First-Hand Account of Aftermath of 1909 Massacre of Armenians

InTheRuinsCover1
Cover of In the Ruins

Cover of In the Ruins

BOSTON—The Armenian International Women’s Association (AIWA) Press recently announced the publication of the first full-length English translation of In the Ruins written by 20th-century female author and activist Zabel Yessayan. A first-hand account of the aftermath of the 1909 Turkish massacre of 30,000 Armenians, the volume is a must-read for those who want to understand the struggle for human rights in the Ottoman Empire at the turn of the 20th century and the backdrop to today’s political climate and events in Syria, Iraq, and Turkey. The official publication date will be March 8, 2016, coinciding with the 2016 celebration of International Women’s Day.

At age 31, Yessayan journeyed to the scene of the 1909 massacres of Armenians in Adana to provide relief for the victims and to observe conditions. She returned to Constantinople (Istanbul) and penned In the Ruins, which heralded a new literary form. A literature of testimony, Yessayan documents the voices of the survivors who tell her their horrific stories and describe their emotional turmoil and terror.

From her earliest years, Yessayan championed social justice and women’s rights. Even as a young woman, she fought against the injustices she saw at school, refused to accept the restrictions placed on girls in her community, and demonstrated a fierce determination to succeed in the literary world at a time when few women were allowed entry. In addition to In the Ruins, she authored several novels, short stories, newspaper articles, and a memoir.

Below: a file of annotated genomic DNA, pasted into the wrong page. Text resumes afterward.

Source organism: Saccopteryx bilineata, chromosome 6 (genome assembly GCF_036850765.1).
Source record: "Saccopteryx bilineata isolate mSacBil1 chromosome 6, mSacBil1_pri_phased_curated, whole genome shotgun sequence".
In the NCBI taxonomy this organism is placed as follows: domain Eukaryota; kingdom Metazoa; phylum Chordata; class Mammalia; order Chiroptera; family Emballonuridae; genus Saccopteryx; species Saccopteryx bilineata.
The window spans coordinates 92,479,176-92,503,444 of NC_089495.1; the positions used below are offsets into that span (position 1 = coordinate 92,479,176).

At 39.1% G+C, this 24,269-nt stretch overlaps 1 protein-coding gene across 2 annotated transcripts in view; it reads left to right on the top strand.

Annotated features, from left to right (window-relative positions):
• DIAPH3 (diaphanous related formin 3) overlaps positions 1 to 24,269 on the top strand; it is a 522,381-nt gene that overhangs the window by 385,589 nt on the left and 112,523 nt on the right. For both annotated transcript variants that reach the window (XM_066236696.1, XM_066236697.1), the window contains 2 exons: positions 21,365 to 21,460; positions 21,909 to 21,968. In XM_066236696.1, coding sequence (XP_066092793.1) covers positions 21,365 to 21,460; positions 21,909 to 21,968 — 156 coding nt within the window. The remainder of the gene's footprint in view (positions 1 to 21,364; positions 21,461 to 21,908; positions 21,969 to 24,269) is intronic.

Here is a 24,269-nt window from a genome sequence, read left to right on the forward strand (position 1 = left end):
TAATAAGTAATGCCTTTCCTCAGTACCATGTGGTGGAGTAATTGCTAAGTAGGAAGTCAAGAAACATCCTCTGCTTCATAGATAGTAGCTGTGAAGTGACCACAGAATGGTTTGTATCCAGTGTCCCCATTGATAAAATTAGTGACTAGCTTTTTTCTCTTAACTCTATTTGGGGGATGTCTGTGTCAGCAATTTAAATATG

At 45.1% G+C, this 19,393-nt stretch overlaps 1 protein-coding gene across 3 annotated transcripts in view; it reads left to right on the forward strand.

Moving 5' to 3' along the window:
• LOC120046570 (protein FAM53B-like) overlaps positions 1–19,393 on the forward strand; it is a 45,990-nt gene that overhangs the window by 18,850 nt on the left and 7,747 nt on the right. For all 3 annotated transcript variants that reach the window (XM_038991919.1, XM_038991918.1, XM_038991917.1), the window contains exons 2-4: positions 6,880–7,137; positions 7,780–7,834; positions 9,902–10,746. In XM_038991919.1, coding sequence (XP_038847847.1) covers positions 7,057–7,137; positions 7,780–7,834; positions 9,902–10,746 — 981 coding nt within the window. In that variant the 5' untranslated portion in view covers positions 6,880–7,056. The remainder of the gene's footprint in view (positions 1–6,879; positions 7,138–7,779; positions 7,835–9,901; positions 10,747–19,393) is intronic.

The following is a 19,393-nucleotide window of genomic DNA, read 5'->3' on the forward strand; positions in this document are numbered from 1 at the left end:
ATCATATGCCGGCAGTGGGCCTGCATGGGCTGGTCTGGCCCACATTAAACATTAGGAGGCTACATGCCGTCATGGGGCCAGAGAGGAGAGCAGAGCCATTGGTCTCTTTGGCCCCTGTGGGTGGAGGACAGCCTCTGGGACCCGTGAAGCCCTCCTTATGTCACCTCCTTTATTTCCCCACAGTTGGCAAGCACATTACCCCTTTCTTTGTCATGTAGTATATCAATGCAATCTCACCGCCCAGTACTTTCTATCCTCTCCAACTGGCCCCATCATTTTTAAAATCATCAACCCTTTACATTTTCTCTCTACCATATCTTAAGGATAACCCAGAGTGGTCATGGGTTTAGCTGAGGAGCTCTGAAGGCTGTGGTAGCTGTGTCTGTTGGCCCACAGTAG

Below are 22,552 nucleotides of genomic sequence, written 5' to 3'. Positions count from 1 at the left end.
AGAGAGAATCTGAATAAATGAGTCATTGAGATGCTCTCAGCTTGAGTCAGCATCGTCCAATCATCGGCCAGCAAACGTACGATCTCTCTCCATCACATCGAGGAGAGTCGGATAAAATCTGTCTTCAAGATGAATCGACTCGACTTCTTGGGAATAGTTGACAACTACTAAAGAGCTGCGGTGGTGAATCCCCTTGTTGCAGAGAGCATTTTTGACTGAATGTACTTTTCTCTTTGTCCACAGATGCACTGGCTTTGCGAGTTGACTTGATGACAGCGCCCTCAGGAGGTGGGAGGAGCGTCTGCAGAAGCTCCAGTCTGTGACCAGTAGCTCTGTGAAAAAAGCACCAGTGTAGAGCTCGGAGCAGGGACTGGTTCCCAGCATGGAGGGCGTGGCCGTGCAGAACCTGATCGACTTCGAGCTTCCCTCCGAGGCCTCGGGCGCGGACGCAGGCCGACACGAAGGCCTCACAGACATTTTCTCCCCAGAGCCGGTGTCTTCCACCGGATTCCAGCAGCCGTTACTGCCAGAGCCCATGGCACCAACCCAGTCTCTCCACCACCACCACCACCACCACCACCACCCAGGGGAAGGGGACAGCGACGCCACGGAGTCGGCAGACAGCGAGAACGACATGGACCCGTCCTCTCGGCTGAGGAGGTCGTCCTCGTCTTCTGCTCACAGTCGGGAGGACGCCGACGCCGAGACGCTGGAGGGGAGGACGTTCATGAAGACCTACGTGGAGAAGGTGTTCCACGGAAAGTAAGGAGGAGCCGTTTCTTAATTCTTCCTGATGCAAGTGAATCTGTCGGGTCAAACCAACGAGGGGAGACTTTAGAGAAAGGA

AIWA previously released two other books in English translation by Zabel Yessayan: The Gardens of Silihdar, a memoir of Yessayan’s childhood in the city of Constantinople, and My Soul in Exile and Other Writings, a collection that highlights her novel about an artist who returns home to the Ottoman capital where she confronts feelings of alienation and isolation. These three Yessayan volumes contain some of her best and most influential works and provide a picture of the scope, breadth, and historical significance of her writing.

The Yessayan books are the latest releases in AIWA’s “Treasury of Armenian Women’s Literature” series, which makes available English-language translations of works by pioneering women authors who wrote in Eastern or Western Armenian. The translation and publication of In the Ruins was made possible by a generous grant from the Gulbenkian Foundation. The book includes an appendix with selected articles and letters by Yessayan that elucidate the events of 1909 and their immediate aftermath.

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